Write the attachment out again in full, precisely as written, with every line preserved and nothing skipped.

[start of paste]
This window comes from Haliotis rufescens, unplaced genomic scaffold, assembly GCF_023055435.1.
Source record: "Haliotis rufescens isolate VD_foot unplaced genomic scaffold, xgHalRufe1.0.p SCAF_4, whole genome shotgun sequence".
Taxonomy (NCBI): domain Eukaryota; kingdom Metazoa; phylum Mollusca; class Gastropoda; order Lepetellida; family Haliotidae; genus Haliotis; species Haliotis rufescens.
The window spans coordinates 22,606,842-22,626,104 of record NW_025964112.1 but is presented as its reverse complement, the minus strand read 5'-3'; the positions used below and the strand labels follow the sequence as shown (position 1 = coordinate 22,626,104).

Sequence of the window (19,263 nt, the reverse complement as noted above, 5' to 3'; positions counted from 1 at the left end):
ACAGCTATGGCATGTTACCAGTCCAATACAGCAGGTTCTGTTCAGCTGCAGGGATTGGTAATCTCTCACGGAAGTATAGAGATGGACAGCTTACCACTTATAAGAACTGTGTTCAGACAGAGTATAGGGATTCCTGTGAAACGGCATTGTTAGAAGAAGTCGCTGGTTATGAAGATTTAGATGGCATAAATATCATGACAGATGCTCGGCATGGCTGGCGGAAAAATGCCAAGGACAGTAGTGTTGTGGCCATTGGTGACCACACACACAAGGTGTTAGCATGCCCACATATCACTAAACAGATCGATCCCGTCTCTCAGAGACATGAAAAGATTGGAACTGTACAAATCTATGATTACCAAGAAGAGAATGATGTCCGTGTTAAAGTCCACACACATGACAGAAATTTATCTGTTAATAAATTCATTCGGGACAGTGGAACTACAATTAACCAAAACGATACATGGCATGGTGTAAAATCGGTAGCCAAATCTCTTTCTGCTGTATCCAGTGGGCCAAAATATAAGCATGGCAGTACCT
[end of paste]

This window comes from Haliotis rufescens, unplaced genomic scaffold, assembly GCF_023055435.1.
Source record: "Haliotis rufescens isolate VD_foot unplaced genomic scaffold, xgHalRufe1.0.p SCAF_4, whole genome shotgun sequence".
Taxonomy (NCBI): domain Eukaryota; kingdom Metazoa; phylum Mollusca; class Gastropoda; order Lepetellida; family Haliotidae; genus Haliotis; species Haliotis rufescens.
The window spans coordinates 22,606,842-22,626,104 of record NW_025964112.1 but is presented as its reverse complement, the minus strand read 5'-3'; the positions used below and the strand labels follow the sequence as shown (position 1 = coordinate 22,626,104).

Sequence of the window (19,263 nt, the reverse complement as noted above, 5' to 3'; positions counted from 1 at the left end):
ACAGCTATGGCATGTTACCAGTCCAATACAGCAGGTTCTGTTCAGCTGCAGGGATTGGTAATCTCTCACGGAAGTATAGAGATGGACAGCTTACCACTTATAAGAACTGTGTTCAGACAGAGTATAGGGATTCCTGTGAAACGGCATTGTTAGAAGAAGTCGCTGGTTATGAAGATTTAGATGGCATAAATATCATGACAGATGCTCGGCATGGCTGGCGGAAAAATGCCAAGGACAGTAGTGTTGTGGCCATTGGTGACCACACACACAAGGTGTTAGCATGCCCACATATCACTAAACAGATCGATCCCGTCTCTCAGAGACATGAAAAGATTGGAACTGTACAAATCTATGATTACCAAGAAGAGAATGATGTCCGTGTTAAAGTCCACACACATGACAGAAATTTATCTGTTAATAAATTCATTCGGGACAGTGGAACTACAATTAACCAAAACGATACATGGCATGGTGTAAAATCGGTAGCCAAATCTCTTTCTGCTGTATCCAGTGGGCCAAAATATAAGCATGGCAGTACCT